Alexx: We actually released it because there had been so much popular demand for it. I'd written it my sophomore year in college on a whim. I write a lot of really goofy songs, and the ThouShaltNot material is only a very small fraction of my total output. Anyhow, we'd been playing it at shows for a while and people kept wanting to buy it, and while we'd of course much rather be known for the more serious songs we do, I suppose it is a bit clever in its own way, if that's what it takes to get the band name out there. I've never heard of anyone getting upset about the song. I think you'd have to be profoundly delusional in how seriously you take yourself for a ditty with a Wizard of Oz tune to offend your inner tortured vampire.
KM: The only other band I know that has a journal on their site for fans to read is Bella Morte. Why was it decided to add a tour journal on your site www.thoushaltnot.net? Who in the band writes the entries that are found there?
Alexx: We started it when we kept a journal for our 2000 spring tour, and I forget whose idea that was initially, but everyone in the band contributes entries when they feel like it. It gives the fans something more to sink their teeth into if they really want to immerse themselves a bit more fully, or even just to know how we've been doing. It was crazy how many web hits the tour journal was getting when we were updating it from the road. People would check in every day. We also keep brief writeups of every show we've ever played so we can kind of trace the history of what was going on with the band over the years. The idea came simply because there were a lot of memories we'd had pertaining to specific concerts and I'd hate to see them get clouded and indistinct.
KM: Any plans on performing in NY to promote The White Beyond?
Alexx: We'll be playing all over. New York is a tough scene because there are so many people, yet they're so spread out all over the city. You can play there and no one will notice. I'm sure we'll get there in the coming months though. I wish we had a bit more time to tour, but I'm in school full time and Aaron and Jeremy both work. It's hard to clear out a week or a month to play shows, but we're making sure that we hit every major city within our reach for this album. We're really terribly pleased with the record and have a suspicion that if others were exposed to it many of them would be too.
KM: What would you say is your best/worst tour experience thus far?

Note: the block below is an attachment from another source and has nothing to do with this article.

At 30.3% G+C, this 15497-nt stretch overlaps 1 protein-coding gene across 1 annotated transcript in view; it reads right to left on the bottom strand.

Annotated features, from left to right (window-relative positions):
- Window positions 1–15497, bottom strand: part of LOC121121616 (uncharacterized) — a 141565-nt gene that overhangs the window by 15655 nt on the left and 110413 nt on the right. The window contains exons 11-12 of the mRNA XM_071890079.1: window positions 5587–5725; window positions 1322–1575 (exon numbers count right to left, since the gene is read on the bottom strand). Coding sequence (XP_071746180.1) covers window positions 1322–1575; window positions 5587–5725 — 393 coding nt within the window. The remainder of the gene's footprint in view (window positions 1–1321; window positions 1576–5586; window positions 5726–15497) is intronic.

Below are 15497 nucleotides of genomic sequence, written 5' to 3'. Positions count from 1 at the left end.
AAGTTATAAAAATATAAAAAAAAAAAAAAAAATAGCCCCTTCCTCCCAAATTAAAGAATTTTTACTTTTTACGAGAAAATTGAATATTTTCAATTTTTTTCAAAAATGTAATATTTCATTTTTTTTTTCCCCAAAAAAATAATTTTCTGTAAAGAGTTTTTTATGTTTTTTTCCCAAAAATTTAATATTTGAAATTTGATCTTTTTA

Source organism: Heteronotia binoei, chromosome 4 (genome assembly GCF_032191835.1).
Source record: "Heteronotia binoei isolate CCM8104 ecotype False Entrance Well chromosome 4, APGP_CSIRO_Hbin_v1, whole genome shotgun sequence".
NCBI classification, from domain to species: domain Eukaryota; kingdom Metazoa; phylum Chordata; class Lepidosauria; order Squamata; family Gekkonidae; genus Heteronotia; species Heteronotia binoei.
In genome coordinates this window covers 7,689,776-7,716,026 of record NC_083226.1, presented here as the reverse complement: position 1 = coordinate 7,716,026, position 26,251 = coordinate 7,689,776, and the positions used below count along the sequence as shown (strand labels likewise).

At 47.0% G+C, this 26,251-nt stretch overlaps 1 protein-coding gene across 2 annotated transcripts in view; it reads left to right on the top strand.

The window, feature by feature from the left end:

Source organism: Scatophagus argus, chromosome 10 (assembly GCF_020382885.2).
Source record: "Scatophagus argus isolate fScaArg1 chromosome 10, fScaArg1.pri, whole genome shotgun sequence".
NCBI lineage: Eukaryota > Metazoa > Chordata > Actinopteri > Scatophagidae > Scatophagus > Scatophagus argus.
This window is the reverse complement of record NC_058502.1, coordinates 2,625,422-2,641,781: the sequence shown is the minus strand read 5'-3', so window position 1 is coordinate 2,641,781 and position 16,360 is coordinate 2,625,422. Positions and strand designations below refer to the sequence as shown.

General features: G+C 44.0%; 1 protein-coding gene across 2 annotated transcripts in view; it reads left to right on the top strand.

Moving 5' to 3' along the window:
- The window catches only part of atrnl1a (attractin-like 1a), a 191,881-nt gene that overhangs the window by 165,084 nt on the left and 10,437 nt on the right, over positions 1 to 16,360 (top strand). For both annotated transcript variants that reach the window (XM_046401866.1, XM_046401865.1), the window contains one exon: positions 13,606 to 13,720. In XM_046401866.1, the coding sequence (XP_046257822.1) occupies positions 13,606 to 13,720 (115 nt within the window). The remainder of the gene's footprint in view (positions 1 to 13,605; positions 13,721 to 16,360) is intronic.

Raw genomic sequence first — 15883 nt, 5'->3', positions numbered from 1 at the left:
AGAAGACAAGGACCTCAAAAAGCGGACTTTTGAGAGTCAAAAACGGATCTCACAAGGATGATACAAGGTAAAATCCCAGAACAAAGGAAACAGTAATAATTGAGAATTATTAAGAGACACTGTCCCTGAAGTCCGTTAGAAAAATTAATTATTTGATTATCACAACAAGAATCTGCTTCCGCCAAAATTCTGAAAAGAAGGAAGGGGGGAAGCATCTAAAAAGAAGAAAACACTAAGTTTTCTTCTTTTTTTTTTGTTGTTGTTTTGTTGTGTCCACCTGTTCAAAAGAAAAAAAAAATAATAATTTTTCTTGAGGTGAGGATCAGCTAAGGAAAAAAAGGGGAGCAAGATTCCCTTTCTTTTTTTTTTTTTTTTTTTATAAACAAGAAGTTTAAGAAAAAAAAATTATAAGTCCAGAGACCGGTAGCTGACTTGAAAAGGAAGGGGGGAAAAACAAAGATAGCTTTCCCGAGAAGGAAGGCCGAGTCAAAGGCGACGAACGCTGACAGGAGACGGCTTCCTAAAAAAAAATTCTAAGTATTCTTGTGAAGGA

Alexx: The single best experience is awfully hard to nail down, but I can say that we had an amazing time playing in St. Louis, where we worked hard to make the show all-ages. All-ages shows have much higher energy to them in general. There were droves and hordes of kids there who it seemed like were starving for music and expression, and so when we took the stage, we were absolutely blown away by how engaged in the show they became so quickly. It wasn't just goth kids either, but all kinds, moshing and swaying. It just felt very genuine. There have also been some other great moments involving disappearing car-top carriers, power outages and playing an impromptu show in a coffeehouse in Montana, complete with folk renditions of our songs. I also think that the experience of touring with Hungry Lucy, an excellent trip-hop act, was really top-notch as each band really helped the other retain its collective sanity. As for the worst experiences, the thing is that in hindsight anything that doesn't kill you only makes you laugh. Aaron was throwing up with food poisoning once when we took the stage in Virginia. Jeremy and I nearly died of thirst and exhaustion while sleeping in our car in the middle of the desert after a non-sleeping marathon left us lost in Vegas. Early on, we played a show or two alongside metal bands and we felt like the audience was constantly about to explode with the synth-crushing fury of hairy guitar-craving man-wrath. Yeah. Things like this aren't really fun when they happen, and while there are less interesting bad-news stories of deadbeat promoters and technical glitches onstage, they're hardly remarkable enough to stand out as anything superlative in my head. Touring and playing live is really important to us, because we are proud of our musicianship and because it offers another side of the songs. I think that in the future, ThouShaltNot's new record, The White Beyond, will provide us with a lot the raw materials to make our concerts and tours into positive memories for us.